Ironically, various civil rights groups across Georgia that supported Joe Biden’s presidential bid in 2020 now find themselves poised and eager to boycott the president. These groups, who intend to protest outside of Biden’s Tuesday speech in Atlanta, are apparently angered that the president has made little headway in terms of strengthening voting rights.
Both President Biden and Vice President Kamala Harris will be speaking in Atlanta about the importance of securing voting right across the United States, which may include changing the filibuster rules in the Senate due to Republican-supported laws that Democrats claim will contribute to the suppression of minority votes.
“It is very disappointing the we use our voice and our vote [in order to] elect the Democrats to handle this issue [when] it just hasn’t been given the priority it should,” April England Albright, who serves as the legal director for Black Votes Matter, sniffed in a recent interview.
Last summer, Black Votes Matter organized a large bus tour through southern states in order to commemorate the 60th anniversary of the “Freedom Riders” campaign, a hallmark of the Civil Rights movement.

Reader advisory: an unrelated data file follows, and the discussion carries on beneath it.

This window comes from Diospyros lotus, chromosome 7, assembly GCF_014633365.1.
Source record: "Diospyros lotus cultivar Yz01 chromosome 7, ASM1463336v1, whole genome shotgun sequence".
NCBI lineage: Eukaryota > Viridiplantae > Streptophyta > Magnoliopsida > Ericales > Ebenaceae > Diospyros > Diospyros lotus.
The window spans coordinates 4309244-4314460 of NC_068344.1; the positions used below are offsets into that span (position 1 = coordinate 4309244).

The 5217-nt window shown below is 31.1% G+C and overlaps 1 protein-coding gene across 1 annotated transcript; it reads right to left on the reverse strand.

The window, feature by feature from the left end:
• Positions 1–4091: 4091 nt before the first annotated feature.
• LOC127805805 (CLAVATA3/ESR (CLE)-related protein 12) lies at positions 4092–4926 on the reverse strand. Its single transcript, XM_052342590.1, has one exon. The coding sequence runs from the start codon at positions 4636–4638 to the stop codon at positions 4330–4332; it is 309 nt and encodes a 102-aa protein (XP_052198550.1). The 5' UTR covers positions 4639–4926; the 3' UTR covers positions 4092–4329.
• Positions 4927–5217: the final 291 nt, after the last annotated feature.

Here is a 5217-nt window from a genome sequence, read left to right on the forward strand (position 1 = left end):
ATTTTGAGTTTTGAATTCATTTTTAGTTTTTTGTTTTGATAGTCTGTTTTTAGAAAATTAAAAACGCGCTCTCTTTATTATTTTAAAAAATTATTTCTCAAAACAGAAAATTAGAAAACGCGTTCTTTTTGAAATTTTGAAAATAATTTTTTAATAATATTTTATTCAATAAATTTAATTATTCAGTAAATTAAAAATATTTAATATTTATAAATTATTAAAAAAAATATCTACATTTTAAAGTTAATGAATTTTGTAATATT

Black Votes Matter, along with several others, intends to protest the Biden administration on Tuesday. The other participants include the GALEO Impact Action Fund, which represents Latinos; the Asian American Advocacy Fund, which represents Asians; and the New Georgia Project Action Fund, which represents other minority interests.
Nevertheless, NAACP President Derrick Johnson, along with other civil rights groups, will apparently join Biden in Atlanta.
However, the minority groups opposing Biden have proclaimed that Biden’s speech is “unacceptable,” or merely an empty gesture, rather than action. The groups have indicated that they will only be satisfied if the filibuster is eliminated and the voting rights plan successfully passes both chambers in order to be signed into law.
Last year, Democrats in the Senate attempted to bring the voting rights legislation to a floor vote on four separate occasions. However, they were repeatedly blocked by Republicans in the Senate, who used the filibuster rules to block the Democrats’ efforts to rewrite the rules of elections. The filibuster also requires for 60 of 100 Senators to reach a consensus in order to advance the most significant bills.